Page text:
Venezuelan protesters demand release of arrested activists
Demonstrators step up pressure on President Maduro after 41 are arrested in fresh clashes
Agence France-Presse in Caracas
Anti-government protesters have called for the release of dozens of activists who have been arrested during three weeks of violent demonstrations.
Protesters from a radical opposition group formed a convoy of cars and bikes in eastern Caracas after fresh violence on Friday saw pitched battles between security forces and demonstrators.
A total of 18 people have died in the demonstrations against President Nicolas Maduro's government, according to official figures.
Protesters on Saturday vowed to boycott Venezuela's annual carnival celebrations as a mark of respect to the dead.
"We honour the dead. No carnival, there is nothing to celebrate," engineering student Argenis Arteaga said at the protest.
Saturday's demonstration came after at least 41 people, including several foreign journalists, were arrested during Friday's clashes. National Guard security forces used water cannons and tear gas to break up student-led demonstrations in the city's wealthy Chacao district.
Hooded protesters set up barricades and responded with Molotov cocktails.
Maduro has labelled the protests that began on February 4 as a Washington-backed attempted "coup." He claims that radical opposition leaders have joined students angered by high inflation and goods shortage in plotting to topple his government.
Friday's arrests included eight foreigners who were being "held for international terrorism", state VTV television said.
Venezuela's journalist association SNTP said one of the foreigners was US reporter Andrew Rosati who writes for the Miami Herald.
Rosati was detained for half an hour and released after being "struck in the face and his abdomen" by security forces, the SNTP said on Twitter.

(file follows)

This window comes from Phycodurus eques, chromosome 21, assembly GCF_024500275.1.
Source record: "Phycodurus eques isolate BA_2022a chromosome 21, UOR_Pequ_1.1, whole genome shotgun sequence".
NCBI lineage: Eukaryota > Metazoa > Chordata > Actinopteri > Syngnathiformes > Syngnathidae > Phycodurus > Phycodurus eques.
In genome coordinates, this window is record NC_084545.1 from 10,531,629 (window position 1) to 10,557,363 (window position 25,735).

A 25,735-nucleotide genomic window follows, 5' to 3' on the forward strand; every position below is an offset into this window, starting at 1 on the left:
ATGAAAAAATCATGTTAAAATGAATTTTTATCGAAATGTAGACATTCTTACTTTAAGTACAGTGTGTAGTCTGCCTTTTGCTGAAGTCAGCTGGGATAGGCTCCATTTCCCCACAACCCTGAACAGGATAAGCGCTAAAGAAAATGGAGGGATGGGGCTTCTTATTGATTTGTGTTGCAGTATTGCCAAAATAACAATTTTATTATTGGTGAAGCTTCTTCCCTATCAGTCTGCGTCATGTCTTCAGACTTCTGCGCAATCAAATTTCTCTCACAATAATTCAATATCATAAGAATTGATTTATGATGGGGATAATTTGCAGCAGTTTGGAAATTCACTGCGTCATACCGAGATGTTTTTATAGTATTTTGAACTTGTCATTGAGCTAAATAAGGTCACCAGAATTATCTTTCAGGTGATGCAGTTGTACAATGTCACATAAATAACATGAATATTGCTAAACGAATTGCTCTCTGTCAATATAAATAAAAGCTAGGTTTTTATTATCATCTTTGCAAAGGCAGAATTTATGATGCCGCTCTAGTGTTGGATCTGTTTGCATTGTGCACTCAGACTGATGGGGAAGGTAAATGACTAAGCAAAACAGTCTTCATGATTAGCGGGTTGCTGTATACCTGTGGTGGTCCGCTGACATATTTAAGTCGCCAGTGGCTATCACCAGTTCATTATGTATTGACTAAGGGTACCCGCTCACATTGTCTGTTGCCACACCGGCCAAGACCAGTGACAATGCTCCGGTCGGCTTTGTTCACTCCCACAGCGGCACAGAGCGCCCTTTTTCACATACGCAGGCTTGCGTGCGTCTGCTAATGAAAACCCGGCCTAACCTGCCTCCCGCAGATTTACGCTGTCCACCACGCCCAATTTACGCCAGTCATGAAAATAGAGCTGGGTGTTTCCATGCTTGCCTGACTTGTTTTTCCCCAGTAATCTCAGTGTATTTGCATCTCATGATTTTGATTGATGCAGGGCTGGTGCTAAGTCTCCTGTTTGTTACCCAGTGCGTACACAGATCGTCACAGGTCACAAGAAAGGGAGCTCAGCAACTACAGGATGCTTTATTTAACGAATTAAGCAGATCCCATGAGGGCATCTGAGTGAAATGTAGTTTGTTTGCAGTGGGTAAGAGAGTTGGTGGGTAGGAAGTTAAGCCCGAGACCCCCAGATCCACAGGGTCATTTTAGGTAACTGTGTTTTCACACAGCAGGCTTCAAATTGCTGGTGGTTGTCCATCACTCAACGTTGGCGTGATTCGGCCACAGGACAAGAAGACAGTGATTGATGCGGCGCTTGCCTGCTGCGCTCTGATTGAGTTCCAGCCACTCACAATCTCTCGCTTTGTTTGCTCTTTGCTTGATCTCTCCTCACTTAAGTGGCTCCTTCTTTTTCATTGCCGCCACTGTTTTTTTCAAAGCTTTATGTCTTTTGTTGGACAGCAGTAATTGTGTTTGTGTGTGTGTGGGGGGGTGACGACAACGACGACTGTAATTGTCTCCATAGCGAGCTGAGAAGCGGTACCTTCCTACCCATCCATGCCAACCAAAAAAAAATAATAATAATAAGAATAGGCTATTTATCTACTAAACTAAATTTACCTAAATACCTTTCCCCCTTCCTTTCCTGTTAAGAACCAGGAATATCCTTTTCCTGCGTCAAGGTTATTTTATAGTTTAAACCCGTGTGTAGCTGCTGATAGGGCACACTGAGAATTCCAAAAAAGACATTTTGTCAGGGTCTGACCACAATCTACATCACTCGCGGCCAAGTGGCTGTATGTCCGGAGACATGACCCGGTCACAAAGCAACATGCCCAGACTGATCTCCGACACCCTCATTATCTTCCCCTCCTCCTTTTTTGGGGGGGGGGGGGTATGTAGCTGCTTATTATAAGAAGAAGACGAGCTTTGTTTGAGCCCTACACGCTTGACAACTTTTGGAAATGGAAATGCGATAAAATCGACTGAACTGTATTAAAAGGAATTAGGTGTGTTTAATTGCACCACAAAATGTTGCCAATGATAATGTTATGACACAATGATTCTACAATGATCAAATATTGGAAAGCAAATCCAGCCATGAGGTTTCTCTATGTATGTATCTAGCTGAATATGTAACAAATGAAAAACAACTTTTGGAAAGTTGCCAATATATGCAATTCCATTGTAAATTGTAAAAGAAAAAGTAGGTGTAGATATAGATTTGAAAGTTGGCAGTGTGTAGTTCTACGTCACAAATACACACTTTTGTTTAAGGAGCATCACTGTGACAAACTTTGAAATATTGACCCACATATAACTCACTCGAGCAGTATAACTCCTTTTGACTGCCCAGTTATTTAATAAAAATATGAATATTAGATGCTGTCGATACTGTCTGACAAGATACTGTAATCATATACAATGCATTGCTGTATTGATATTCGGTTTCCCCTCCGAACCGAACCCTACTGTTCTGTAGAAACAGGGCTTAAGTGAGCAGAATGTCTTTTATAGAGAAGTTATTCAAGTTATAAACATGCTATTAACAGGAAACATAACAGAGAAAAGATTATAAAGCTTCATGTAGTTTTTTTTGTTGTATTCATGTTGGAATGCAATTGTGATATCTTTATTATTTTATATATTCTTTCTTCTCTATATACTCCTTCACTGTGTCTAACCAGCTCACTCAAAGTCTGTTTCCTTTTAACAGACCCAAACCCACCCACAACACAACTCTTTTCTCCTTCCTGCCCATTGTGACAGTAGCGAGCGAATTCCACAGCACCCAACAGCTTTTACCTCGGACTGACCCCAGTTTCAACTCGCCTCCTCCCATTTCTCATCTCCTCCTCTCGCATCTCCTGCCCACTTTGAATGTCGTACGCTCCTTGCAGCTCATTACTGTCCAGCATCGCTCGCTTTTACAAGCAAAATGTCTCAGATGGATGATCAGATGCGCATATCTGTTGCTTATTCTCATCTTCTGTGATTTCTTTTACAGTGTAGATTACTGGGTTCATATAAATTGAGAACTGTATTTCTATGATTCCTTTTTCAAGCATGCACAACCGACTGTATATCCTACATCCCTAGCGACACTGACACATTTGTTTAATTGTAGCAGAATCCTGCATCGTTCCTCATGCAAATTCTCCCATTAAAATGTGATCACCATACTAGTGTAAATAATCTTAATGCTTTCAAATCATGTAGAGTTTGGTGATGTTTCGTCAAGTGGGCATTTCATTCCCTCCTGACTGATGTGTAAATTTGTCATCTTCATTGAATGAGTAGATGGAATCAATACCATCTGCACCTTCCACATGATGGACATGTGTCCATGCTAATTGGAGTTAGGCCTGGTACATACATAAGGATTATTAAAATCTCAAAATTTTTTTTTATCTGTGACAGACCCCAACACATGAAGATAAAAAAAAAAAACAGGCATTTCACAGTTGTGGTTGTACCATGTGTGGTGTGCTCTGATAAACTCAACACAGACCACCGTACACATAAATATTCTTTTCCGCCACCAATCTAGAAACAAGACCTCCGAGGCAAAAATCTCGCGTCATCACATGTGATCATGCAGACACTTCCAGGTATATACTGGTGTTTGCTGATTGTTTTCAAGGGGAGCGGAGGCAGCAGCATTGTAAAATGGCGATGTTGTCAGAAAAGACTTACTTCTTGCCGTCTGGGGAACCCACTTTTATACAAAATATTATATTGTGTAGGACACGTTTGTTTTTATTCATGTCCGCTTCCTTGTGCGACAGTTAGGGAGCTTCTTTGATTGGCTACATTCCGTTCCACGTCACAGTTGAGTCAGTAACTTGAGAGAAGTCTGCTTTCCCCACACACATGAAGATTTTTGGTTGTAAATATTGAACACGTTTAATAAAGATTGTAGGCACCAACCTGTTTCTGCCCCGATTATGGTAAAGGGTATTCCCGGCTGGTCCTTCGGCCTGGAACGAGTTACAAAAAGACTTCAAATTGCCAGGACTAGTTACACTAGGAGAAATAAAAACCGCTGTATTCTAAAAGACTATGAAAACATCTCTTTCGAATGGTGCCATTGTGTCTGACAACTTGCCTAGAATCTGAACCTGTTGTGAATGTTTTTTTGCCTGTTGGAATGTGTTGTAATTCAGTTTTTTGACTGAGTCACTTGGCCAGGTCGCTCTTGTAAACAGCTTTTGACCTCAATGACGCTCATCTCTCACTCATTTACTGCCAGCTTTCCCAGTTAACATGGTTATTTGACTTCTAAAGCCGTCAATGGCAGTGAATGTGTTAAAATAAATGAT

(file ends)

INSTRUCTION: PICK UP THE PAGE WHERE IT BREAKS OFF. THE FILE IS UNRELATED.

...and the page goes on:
Also detained and released was a team of journalists from the Associated Press, it said.
The SNTP also said Italian photographer Francesca Commissari, who works for the local daily El Nacional, was being held.
Protest organiser Alfredo Romero said he "spoke personally with Francesca Commissari", adding: "She's OK." Romero, president of the Venezuelan Penal Forum, wrote on Twitter. Government officials released no details on the arrest of foreigners.
In a separate incident, Maduro said National Guard members were "ambushed" and shot at in Valencia, Venezuela's economic hub. One died from being shot in the eye and another was shot twice in the leg.
"All these things are aimed at triggering a backlash from security forces," Maduro said.
"Justice must prevail against implacable murderers and those preparing paramilitary groups... to hide behind alleged protests and seek civil war."
The Venezuelan Penal Forum, meanwhile, said 33 cases of "cruel and inhuman treatment or torture" have been reported to the public ombudsman.
The Venezuelan government said it was investigating 27 cases of human rights abuses, though it provided no details of possible wrongdoing.